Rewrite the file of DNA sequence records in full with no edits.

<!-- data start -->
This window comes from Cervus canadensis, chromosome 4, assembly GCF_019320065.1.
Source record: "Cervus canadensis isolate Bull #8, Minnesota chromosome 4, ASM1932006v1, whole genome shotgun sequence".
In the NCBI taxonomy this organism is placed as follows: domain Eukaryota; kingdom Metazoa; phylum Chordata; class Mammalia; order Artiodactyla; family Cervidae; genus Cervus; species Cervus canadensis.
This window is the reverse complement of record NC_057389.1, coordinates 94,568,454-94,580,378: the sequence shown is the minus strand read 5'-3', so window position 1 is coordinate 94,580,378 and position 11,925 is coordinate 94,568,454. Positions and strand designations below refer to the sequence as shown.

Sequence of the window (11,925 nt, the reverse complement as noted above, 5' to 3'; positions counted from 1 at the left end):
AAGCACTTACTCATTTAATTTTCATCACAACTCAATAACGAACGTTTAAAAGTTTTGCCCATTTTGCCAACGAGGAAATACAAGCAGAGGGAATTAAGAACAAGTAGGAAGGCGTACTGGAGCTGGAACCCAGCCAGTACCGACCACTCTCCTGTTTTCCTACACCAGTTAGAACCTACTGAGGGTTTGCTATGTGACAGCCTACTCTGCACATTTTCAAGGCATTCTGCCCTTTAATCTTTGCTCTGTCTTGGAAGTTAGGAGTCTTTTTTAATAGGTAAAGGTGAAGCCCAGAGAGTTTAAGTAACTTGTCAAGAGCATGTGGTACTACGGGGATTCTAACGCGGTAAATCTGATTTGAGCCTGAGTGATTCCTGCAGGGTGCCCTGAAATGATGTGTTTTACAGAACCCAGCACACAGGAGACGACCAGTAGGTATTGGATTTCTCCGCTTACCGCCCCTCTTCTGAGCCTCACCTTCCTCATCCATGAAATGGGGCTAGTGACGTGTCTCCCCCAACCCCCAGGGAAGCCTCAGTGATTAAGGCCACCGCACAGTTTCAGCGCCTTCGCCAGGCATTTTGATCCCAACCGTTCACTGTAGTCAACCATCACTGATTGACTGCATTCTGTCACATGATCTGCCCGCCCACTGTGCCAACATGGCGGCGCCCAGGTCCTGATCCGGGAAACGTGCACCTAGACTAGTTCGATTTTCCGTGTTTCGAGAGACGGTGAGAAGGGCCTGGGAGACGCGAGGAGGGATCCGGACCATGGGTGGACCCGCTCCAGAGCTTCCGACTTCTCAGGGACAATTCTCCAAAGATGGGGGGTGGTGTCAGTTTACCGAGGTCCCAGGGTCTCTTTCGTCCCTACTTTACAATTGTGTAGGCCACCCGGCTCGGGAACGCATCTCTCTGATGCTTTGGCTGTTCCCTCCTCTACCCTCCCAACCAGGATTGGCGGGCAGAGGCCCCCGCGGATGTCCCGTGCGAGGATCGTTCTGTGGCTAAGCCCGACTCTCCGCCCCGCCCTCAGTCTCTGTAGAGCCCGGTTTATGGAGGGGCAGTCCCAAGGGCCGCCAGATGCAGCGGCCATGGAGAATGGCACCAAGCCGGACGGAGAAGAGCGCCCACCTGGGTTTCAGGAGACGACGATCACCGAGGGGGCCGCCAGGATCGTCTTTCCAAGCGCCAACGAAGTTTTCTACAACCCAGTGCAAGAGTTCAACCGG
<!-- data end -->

This window comes from Cervus canadensis, chromosome 4, assembly GCF_019320065.1.
Source record: "Cervus canadensis isolate Bull #8, Minnesota chromosome 4, ASM1932006v1, whole genome shotgun sequence".
In the NCBI taxonomy this organism is placed as follows: domain Eukaryota; kingdom Metazoa; phylum Chordata; class Mammalia; order Artiodactyla; family Cervidae; genus Cervus; species Cervus canadensis.
This window is the reverse complement of record NC_057389.1, coordinates 94,568,454-94,580,378: the sequence shown is the minus strand read 5'-3', so window position 1 is coordinate 94,580,378 and position 11,925 is coordinate 94,568,454. Positions and strand designations below refer to the sequence as shown.

Sequence of the window (11,925 nt, the reverse complement as noted above, 5' to 3'; positions counted from 1 at the left end):
AAGCACTTACTCATTTAATTTTCATCACAACTCAATAACGAACGTTTAAAAGTTTTGCCCATTTTGCCAACGAGGAAATACAAGCAGAGGGAATTAAGAACAAGTAGGAAGGCGTACTGGAGCTGGAACCCAGCCAGTACCGACCACTCTCCTGTTTTCCTACACCAGTTAGAACCTACTGAGGGTTTGCTATGTGACAGCCTACTCTGCACATTTTCAAGGCATTCTGCCCTTTAATCTTTGCTCTGTCTTGGAAGTTAGGAGTCTTTTTTAATAGGTAAAGGTGAAGCCCAGAGAGTTTAAGTAACTTGTCAAGAGCATGTGGTACTACGGGGATTCTAACGCGGTAAATCTGATTTGAGCCTGAGTGATTCCTGCAGGGTGCCCTGAAATGATGTGTTTTACAGAACCCAGCACACAGGAGACGACCAGTAGGTATTGGATTTCTCCGCTTACCGCCCCTCTTCTGAGCCTCACCTTCCTCATCCATGAAATGGGGCTAGTGACGTGTCTCCCCCAACCCCCAGGGAAGCCTCAGTGATTAAGGCCACCGCACAGTTTCAGCGCCTTCGCCAGGCATTTTGATCCCAACCGTTCACTGTAGTCAACCATCACTGATTGACTGCATTCTGTCACATGATCTGCCCGCCCACTGTGCCAACATGGCGGCGCCCAGGTCCTGATCCGGGAAACGTGCACCTAGACTAGTTCGATTTTCCGTGTTTCGAGAGACGGTGAGAAGGGCCTGGGAGACGCGAGGAGGGATCCGGACCATGGGTGGACCCGCTCCAGAGCTTCCGACTTCTCAGGGACAATTCTCCAAAGATGGGGGGTGGTGTCAGTTTACCGAGGTCCCAGGGTCTCTTTCGTCCCTACTTTACAATTGTGTAGGCCACCCGGCTCGGGAACGCATCTCTCTGATGCTTTGGCTGTTCCCTCCTCTACCCTCCCAACCAGGATTGGCGGGCAGAGGCCCCCGCGGATGTCCCGTGCGAGGATCGTTCTGTGGCTAAGCCCGACTCTCCGCCCCGCCCTCAGTCTCTGTAGAGCCCGGTTTATGGAGGGGCAGTCCCAAGGGCCGCCAGATGCAGCGGCCATGGAGAATGGCACCAAGCCGGACGGAGAAGAGCGCCCACCTGGGTTTCAGGAGACGACGATCACCGAGGGGGCCGCCAGGATCGTCTTTCCAAGCGCCAACGAAGTTTTCTACAACCCAGTGCAAGAGTTCAACCGG